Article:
Would You Live in a House made of Fungus?
Living in a house made of fungi is a distinct possibility in the future. Fungi are the key to a new low carbon, fire and insect resistant building material called a mycelium composite.
Agricultural and Industrial waste is combined with the Trametes versicolor fungus to make lightweight strong bricks. It's considerably cheaper than synthetic plastics or engineered wood and reduces the amount of waste that would be incinerated or dumped in a landfill.
(A Rice Hulls, B, Glass Fines, C Rice Hulls and Glass Fines combined with Trametes versicolor prior to baking)
Fungus is used to bind rice hulls (the indigestible part of rice) and glass fines (discarded, small or contaminated glass), it is then baked to produce a new, natural building material. Producing these bricks is a low energy and zero carbon process, they can be molded into many shapes and are ideal for the construction and packaging industries.
Rice is a staple crop for more than half the world, it has an annual global consumption of more than 480 million metric tonnes and 20% comprises rice hulls which are discarded. In Australia alone over 600,000 tonnes of glass waste is produced a year. Every metric tonne (1000kg) of recycled glass saves 315kg (694lb) of Carbon Dioxide being released during the creation of new glass.
(Rice, Glass and Fungi Bricks)
Fungi Bricks are highly fire resistant, the material is more thermally stable than synthetic polystyrene and particleboard (derived from petroleum or natural gas). Fungal Bricks burn more slowly, with a lower heat and release less smoke and CO2 than their synthetic counterparts. Thousands and thousands of fires occur annually and the main causes of fatalities are smoke inhalation and Carbon Monoxide poisoning. Using Fungal Bricks in construction means that people would have more time to escape/get rescued in the event of a fire, so more lives could be saved.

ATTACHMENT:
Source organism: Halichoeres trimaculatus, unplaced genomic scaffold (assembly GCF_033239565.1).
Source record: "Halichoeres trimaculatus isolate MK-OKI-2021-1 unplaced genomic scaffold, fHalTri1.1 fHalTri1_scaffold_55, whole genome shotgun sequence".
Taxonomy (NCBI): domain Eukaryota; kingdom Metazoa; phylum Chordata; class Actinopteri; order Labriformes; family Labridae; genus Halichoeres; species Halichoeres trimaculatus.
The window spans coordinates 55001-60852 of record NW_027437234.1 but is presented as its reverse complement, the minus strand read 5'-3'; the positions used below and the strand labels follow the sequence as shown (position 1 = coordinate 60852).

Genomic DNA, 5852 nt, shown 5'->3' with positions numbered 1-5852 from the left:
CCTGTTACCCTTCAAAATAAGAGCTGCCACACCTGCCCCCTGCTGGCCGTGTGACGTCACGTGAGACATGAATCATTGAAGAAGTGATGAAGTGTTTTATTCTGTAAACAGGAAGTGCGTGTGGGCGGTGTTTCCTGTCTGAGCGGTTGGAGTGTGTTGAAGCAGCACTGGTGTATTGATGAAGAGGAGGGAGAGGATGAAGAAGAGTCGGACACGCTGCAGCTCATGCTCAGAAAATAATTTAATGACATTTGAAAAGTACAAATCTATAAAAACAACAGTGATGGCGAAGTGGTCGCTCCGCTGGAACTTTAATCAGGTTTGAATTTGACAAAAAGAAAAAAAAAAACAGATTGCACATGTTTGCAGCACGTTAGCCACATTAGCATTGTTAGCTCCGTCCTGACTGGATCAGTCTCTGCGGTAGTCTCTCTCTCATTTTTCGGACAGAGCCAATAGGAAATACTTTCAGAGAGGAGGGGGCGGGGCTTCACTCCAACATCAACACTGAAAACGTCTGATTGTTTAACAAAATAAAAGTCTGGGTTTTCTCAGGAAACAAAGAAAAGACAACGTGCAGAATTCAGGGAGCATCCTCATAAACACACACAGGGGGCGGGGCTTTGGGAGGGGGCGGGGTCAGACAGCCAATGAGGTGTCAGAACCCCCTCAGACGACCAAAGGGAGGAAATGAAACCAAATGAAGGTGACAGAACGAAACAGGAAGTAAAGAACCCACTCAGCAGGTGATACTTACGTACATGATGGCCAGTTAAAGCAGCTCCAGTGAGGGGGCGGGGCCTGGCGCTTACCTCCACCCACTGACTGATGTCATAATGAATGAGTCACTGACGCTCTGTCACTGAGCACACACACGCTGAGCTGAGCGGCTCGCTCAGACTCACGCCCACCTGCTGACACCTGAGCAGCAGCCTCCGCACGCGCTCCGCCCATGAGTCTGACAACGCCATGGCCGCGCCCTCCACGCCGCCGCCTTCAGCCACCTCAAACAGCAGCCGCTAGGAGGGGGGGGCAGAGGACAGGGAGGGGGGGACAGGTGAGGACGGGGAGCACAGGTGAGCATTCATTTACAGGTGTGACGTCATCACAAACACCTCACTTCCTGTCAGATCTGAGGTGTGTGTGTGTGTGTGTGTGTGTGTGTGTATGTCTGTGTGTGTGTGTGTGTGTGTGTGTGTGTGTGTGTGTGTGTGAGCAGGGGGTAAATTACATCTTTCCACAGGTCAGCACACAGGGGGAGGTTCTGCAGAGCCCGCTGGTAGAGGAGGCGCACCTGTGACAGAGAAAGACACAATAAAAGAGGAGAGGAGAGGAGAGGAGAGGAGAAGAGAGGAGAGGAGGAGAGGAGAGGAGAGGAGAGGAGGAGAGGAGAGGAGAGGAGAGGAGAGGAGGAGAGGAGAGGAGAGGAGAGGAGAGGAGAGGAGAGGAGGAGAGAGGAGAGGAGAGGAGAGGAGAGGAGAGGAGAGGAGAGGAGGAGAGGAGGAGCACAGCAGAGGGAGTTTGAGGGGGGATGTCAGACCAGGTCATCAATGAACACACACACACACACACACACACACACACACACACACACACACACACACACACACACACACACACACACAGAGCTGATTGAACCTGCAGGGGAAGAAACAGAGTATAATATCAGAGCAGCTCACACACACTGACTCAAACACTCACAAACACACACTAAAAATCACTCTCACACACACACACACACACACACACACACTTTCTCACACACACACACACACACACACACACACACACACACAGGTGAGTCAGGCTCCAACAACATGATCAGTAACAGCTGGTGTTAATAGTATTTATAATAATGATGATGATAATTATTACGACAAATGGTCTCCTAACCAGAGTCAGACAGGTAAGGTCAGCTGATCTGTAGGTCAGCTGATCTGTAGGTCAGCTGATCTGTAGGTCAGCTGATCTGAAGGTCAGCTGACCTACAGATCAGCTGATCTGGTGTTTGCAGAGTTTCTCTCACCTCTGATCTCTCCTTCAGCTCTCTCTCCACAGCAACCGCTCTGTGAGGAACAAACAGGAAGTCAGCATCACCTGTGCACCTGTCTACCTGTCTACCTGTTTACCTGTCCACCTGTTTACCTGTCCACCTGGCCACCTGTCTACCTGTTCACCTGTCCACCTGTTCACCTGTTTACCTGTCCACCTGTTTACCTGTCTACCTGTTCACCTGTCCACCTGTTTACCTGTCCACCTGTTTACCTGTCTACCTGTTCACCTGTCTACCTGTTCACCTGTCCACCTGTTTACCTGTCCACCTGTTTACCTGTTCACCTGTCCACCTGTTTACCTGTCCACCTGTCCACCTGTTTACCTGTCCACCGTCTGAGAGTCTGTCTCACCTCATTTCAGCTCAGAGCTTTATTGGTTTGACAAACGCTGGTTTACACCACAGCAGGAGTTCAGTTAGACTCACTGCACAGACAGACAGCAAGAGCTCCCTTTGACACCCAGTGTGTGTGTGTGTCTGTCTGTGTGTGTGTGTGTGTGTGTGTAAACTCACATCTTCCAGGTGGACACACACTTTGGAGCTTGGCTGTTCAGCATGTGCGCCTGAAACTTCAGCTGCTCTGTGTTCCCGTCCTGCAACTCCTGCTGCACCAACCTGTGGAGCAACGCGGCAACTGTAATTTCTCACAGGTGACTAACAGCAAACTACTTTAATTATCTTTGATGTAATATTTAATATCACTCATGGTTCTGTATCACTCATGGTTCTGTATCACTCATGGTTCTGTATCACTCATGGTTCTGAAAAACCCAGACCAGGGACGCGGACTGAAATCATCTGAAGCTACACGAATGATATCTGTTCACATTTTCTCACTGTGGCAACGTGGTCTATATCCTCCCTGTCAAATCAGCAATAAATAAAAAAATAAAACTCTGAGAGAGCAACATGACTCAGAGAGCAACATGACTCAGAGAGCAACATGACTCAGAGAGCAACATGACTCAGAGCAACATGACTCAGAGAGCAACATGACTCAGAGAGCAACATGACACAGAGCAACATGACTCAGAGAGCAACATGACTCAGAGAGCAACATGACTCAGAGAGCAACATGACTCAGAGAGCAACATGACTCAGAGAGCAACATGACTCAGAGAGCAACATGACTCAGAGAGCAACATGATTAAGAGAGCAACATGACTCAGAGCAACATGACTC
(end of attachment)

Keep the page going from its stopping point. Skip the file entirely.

The silica content of rice and glass deters termites - in Australia termites cost homeowners more than A$1.5 Billion a year for repairs and pest eradication
The mycelium composite bricks/panels are also considerably cheaper than the highly flammable petroleum and natural gas synthetic polymers and engineered woods used in insulation, furniture and paneling. Some of the composites tested were up to 31 times cheaper!
The Fungal Bricks/Paneling are also weather resistant...
"Our construction material could provide a solution for combating infestations, as the silica content of rice and glass would make buildings less appetising to termites. The use of these fire-and-termite-resistant materials could simultaneously revolutionise the building industry and improve waste recycling." (Michell Jones, Tanmay Bhat, Tien Huynh, Everson Kandare, Richard Yuen, Chun H. Wang & Sabu John - Fire & Materials Journal)
Using Mycelium Composites for construction is highly sustainable. Low amounts of energy are required to make them, they can replace fossil fuel derived building products and recycle the waste from glass production/recycling and rice processing.
“The findings of this study show that mycelium composites are a very economical alternative to highly flammable petroleum-derived and natural gas-derived synthetic polymers and engineering words for applications including insulation, furniture and paneling,” (Michell Jones, Tanmay Bhat, Tien Huynh, Everson Kandare, Richard Yuen, Chun H. Wang & Sabu John - Fire & Materials Journal)
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I love Architecture. I think it's vital to talk about all aspects of Architecture - whether it be planning, construction, design or green building. I have written 3 E-Books & over 110 articles. Please feel free to let me know if you have any queries regarding architecture, planning & construction & I will assist you.
I am originally from the UK and moved to South Africa in 1999. I started Blue Designs in 2004 after working as a driver for Avalon Construction on a luxury home in the Featherbrook Estate. In my spare time I am an artist and writer.
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